Amos OtisIn 1966 the Mets drafted Amos Otis from the Boston Red Sox in the minor league draft. He spent the 1967 season with the Mets top farm club, the Jacksonville Suns, before getting the call to join the big club in September. He made his Major League debut on September 6 as a pinch runner for Tommy Davis. Otis recorded his first career hit on September 14 against the Atlanta Braves; in fact he would go 3 for 4 during the game. He would go on to appear in 19 games for the Mets hitting .220 with one RBI.

Otis spent the entire 1968 season with the Jacksonville Suns, but made the Mets squad out of Spring Training in 1969. However, Otis struggled and was sent back down to the minors in the middle of June. At the time of his demotion he was hitting .136 with just 2 RBIs. He returned in September, but with similar results. He finished out the season with a .151 average.

Following the 1969 season the Mets traded Otis to the Kansas City Royals with Bob Johnson in exchange for Joe Foy. It would be a trade the Mets would regret as Foy never panned out as the Mets new third baseman and Otis went on to enjoy a solid All-Star career with the Royals over the next decade

In 67 games for the Mets Amos Otis hit .178 with 5 RBIs.

While with the Mets Otis wore number 28 in 1967 and 26 in 1969

Amos Otis also played for the following teams:
Kansas City Royals – 1970-1983
Pittsburgh Pirates – 1984

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Tommie Agee – His New York Mets Career 1968-1972

Tommie ageeOn December 15, 1967 the New York Mets acquired Tommie Agee along with Al Weis from the Chicago White Sox in exchange for Jack Fisher, Tommy Davis, Billy Wynne and Buddy Booker.

Tommie Agee who had three cups of coffee with the Cleveland Indians from 1962 to 1964 was named the American League Rookie of the Year in 1966 as a member of the White Sox.  But his production fell off the next season and the White Sox decided they had seen enough and shipped him to the Mets.  Though he struggled in his first season in New York (.217 average, 5 HRs and 17 RBIs), he turned out to a god send in helping the Mets win the 1969 World Series.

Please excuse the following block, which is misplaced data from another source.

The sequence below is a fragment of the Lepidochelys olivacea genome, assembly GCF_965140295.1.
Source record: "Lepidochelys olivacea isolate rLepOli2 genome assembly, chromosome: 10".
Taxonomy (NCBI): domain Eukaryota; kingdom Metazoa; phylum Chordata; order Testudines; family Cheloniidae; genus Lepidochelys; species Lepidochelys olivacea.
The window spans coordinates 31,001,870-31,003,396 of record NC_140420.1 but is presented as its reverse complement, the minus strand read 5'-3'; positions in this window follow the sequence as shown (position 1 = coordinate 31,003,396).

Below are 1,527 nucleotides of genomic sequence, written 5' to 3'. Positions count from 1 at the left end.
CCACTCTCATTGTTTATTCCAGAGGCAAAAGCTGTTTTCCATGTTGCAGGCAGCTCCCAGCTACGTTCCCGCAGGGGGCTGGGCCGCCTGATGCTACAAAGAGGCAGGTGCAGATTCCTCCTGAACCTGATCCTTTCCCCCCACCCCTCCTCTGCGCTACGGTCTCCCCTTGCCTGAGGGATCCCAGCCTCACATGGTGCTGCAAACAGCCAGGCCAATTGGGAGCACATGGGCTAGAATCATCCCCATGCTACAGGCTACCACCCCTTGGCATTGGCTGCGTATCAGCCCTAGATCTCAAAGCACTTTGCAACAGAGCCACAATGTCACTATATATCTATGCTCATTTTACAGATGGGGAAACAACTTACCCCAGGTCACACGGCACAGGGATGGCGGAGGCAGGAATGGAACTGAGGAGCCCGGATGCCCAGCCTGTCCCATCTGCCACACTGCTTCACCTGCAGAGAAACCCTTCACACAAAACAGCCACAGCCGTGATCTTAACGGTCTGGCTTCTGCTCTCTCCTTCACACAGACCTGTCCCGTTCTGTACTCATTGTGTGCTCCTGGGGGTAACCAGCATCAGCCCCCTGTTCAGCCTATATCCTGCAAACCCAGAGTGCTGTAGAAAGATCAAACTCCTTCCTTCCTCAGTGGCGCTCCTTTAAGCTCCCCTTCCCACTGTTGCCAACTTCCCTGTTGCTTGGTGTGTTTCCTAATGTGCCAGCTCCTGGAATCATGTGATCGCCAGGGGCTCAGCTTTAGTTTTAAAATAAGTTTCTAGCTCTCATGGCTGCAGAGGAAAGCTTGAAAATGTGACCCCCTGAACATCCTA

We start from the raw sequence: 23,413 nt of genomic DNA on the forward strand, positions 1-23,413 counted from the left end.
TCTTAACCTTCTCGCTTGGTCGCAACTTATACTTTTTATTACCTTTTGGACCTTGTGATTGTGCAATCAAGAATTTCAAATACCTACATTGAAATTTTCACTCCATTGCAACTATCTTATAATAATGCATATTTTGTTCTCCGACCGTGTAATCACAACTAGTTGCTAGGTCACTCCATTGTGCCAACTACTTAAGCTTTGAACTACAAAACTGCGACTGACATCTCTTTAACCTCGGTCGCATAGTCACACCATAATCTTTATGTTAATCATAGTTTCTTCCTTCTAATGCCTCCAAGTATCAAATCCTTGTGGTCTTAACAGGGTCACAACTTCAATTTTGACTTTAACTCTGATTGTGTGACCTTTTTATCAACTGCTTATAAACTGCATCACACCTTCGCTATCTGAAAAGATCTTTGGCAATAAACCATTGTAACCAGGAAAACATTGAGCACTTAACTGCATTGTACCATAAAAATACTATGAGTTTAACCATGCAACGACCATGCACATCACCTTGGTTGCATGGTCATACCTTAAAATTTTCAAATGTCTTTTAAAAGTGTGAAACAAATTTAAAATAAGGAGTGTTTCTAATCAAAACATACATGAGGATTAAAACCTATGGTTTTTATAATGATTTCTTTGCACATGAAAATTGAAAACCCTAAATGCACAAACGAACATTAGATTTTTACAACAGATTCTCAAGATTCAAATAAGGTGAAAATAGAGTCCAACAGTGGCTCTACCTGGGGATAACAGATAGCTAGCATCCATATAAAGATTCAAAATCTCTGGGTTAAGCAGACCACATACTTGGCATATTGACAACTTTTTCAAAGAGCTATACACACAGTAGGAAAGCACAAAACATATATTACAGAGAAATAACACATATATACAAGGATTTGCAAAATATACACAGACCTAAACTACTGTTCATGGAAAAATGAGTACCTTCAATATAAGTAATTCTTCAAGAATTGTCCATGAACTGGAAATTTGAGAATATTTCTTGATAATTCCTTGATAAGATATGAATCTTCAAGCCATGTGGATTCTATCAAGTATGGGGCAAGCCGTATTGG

In 1969 Tommie Agee got off to a strong start hitting two home runs during the third game of the season against the Montreal Expos, one of which was hit to section 48 of the upper deck in Shea Stadium.  He became the first and only player to hit a home run into the upper deck. Agee would go on to hit .271 while leading the Mets in home runs (26), RBI’s (76) and runs scored (97). 

Even though Agee had a brilliant regular season in 1969, it was his brilliant postseason performance which cemented his legacy in Mets history.  After hitting .357 with two home runs and four RBI’s in the National League Championship Series against the Atlanta Braves, Agee continued his superb play in the World Series against the Baltimore Orioles.

After the Mets split the first two games in Baltimore they returned home looking to win their first World Series title.  Tommie Agee led off game three of the series with a home run off of Baltimore ace and future Hall of Famer Jim Palmer to give the Mets an early 1-0 lead.  A lead they would not relinquish due in large part to the defensive heroics of Agee in centerfield.  Agee made two spectacular catches in centerfield saving at least five runs from scoring.  The Mets would win the game by a score of 5-0 and never looked back as they shocked the world and won their first World Series title.